Friday, June 15, 2007

Environmental thoughts

Going back to my original reflections about authentic living in multiple spheres, I was going to start with the spiritual aspect but the blog and my attention got hijacked by the environmental aspect, mainly because of the timing of things like Low Impact Week.

I'm not sure how this interest got started for me; in some ways it feels like it sprang suddenly full-formed like Athena from the forehead of Zeus, but in others it just seems like a natural progression that was being held back by the chaos of the past year. After all, I did grow up in Oregon, and Dr. Mitchell did get us all reading Wendell Berry junior year, and I did write my senior thesis on early conservationist theory and landscape design. (John Muir is an absolute trip and you should all read his letters. One of my favorite quotes from that project was from one of Muir's political opponents who exasperatedly characterized Muir's ideal as "me and God and the rock where God put it.")

So, armed with vague notions about nature, anti-modernism, community, and the human scale, I have found myself initiating some moderate lifestyle changes. I also find myself periodically depressed about their effectiveness against the vastness of the problem. I am too much of a libertarian to want the government to mandate personal changes (although I realize that infrastructures need to be significantly reorganized), but also too much of a pessimist about human nature to think that everyone will naturally do what is best for the rest of the world. (Passing reflection: could we say that people are too good for unbridled capitalism and not good enough for genuine socialism?)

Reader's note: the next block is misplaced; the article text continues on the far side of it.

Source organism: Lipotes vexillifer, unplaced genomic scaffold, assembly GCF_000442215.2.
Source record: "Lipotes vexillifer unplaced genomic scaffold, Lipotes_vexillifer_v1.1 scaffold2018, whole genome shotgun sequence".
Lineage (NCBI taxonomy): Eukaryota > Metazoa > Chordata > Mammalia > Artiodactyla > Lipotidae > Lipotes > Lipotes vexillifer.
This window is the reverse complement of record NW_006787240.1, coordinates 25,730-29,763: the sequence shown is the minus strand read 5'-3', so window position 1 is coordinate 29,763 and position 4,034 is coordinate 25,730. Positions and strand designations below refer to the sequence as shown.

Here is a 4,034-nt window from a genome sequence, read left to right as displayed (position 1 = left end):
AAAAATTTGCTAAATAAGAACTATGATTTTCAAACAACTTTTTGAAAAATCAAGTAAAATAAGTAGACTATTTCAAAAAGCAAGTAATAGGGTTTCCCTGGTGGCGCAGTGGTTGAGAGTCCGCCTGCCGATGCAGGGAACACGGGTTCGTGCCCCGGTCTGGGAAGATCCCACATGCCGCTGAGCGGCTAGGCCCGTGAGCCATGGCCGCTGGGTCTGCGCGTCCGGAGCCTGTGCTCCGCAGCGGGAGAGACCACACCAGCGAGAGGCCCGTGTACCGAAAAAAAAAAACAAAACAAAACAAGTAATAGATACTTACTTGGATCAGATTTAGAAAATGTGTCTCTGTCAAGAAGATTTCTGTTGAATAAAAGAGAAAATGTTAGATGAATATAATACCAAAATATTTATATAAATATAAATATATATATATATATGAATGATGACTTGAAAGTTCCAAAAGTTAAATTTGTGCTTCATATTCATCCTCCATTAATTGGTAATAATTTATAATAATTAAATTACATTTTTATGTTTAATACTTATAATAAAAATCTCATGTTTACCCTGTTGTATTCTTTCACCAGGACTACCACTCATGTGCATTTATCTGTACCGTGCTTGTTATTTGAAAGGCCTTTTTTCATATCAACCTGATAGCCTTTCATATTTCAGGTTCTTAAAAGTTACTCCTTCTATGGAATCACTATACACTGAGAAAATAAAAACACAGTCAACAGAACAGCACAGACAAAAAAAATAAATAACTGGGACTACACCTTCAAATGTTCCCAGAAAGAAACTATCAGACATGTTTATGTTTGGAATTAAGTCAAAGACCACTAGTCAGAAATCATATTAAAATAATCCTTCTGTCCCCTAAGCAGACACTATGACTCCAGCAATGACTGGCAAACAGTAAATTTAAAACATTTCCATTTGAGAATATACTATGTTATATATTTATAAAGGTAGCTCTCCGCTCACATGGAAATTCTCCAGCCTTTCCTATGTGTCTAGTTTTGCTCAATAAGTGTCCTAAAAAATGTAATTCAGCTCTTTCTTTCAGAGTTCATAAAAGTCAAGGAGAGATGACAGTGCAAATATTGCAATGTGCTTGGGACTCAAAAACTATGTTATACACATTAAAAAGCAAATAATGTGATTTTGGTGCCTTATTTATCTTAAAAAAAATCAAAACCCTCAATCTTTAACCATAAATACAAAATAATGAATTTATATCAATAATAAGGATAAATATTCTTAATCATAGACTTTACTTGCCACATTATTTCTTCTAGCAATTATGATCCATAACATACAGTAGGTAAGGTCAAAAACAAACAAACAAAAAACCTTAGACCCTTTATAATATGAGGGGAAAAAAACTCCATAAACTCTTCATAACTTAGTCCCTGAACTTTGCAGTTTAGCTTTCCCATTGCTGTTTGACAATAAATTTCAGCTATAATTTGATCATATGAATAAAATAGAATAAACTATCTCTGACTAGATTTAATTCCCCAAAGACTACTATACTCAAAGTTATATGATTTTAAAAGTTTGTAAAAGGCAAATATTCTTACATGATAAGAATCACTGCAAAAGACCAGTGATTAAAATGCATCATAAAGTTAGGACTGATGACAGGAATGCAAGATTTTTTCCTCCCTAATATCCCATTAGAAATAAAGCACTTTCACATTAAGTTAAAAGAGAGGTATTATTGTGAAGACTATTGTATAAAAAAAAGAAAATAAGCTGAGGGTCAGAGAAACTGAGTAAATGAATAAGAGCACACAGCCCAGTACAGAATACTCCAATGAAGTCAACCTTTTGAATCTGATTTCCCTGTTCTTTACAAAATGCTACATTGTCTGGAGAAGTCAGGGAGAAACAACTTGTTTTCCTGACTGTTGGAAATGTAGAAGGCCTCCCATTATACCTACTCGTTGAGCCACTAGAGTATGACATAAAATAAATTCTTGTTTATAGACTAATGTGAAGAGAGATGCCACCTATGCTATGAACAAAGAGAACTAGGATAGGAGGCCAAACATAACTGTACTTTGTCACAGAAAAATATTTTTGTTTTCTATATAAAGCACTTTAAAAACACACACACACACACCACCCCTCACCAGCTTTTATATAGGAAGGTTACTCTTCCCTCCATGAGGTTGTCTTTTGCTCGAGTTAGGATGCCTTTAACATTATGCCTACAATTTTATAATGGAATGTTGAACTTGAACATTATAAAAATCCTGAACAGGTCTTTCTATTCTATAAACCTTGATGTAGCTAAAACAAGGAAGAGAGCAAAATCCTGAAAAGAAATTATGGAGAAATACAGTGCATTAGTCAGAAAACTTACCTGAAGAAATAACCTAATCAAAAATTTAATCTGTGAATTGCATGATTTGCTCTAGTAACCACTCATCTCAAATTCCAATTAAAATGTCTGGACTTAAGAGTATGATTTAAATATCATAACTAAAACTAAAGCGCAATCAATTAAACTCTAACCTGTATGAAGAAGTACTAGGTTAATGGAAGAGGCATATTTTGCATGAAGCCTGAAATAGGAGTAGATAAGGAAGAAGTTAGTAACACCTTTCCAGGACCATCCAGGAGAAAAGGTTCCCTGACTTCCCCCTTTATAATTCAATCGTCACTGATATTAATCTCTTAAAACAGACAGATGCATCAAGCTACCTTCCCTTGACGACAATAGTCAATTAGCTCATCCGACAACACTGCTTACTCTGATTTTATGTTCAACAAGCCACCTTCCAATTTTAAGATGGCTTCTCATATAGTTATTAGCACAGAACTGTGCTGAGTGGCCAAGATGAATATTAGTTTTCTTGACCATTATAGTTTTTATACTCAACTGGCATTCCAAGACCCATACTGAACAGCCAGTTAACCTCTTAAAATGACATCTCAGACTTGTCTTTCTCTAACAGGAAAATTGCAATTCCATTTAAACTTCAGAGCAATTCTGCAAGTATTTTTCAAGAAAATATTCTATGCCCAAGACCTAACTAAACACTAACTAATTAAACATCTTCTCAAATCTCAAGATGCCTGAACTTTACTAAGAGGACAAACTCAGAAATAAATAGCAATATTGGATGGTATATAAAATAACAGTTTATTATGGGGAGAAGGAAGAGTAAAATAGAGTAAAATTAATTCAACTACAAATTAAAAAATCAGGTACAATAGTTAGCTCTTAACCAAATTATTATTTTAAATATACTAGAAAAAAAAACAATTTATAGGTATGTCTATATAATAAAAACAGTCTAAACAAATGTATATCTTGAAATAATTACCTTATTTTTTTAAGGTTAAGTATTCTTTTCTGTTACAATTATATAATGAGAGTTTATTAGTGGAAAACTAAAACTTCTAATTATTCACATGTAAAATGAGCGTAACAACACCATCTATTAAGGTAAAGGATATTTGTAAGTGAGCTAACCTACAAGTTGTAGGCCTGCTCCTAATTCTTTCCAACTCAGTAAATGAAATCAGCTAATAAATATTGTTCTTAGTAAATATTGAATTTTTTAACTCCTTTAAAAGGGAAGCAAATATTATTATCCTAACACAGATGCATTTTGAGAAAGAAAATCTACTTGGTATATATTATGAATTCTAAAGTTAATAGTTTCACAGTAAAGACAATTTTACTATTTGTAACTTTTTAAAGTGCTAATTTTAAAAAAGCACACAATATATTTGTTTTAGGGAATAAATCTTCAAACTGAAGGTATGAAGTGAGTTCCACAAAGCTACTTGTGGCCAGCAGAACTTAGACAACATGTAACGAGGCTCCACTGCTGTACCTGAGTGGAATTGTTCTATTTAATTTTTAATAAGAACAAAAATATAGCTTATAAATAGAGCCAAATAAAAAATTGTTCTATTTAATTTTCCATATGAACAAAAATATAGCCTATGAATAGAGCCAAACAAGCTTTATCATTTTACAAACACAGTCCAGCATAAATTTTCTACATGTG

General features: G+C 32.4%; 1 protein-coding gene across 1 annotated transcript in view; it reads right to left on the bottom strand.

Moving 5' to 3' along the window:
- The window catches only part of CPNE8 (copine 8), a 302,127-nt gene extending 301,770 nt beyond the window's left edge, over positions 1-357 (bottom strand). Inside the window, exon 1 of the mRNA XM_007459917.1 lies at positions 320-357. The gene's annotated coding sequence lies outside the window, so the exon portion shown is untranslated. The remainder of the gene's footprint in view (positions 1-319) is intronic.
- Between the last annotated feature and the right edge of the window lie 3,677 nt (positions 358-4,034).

But the whole project for me personally comes down to love and authenticity, and the need to act accordingly remains, regardless of whether human action has any impact on global warming, or whether peak oil is going to arrive in 5 years or 20 or never, or whether genuinely sustainable technologies are going to develop quickly enough to save us.

It is about authenticity, because trying to live in harmony with natural processes goes against the modernist tendency to alienate us from the rest of the natural world. I admit I like being comfortable; I don't like being cold or hot or dirty, and I've never gone camping. But neither do I really think that natural harmony is only about being as uncomfortable as possible. It's about developing a different way of looking at reality, trying to cooperate with it instead of resisting it unthinkingly at every turn and automatically relying on technology to create new realities (as valuable and necessary as this may be at times; I certainly don't mean that we should just let people die of diseases or stop trying to make more efficient use of the resources we have).

It is about love for other people, because I don't want to consume more than my share, in order that other people, anywhere in the world, at present and in the future, might have enough. I can't ensure that they will have it, but I can at least avoid wasting what they might otherwise be able to use.

It is about love for the planet in all its beauty and variety. I realize Christians have tended to dismiss this as "worldly" and unimportant (although the tide is turning). But the more I am drawn into sacramental theology, the more I acknowledge the vast and mysterious significance of physical things. One of these days, I want to pursue my suspicion that Orthodox theology provides a much deeper and more organic relationship of spiritual and material things than does the Western tendency to dichotomize the two, and try to work out its implications for environmental thought.

And for right now, it means making reasonable changes like recycling, gardening, and cutting back on disposable goods. It means trying to develop community. As an introvert, it's easy for me to retreat into loving people from a distance and allowing my lifestyle choices to substitute for meaningful interaction with real people. It means doing what I can, out of love and not out of guilt and peer pressure, to change the way I look at the world and act within it.

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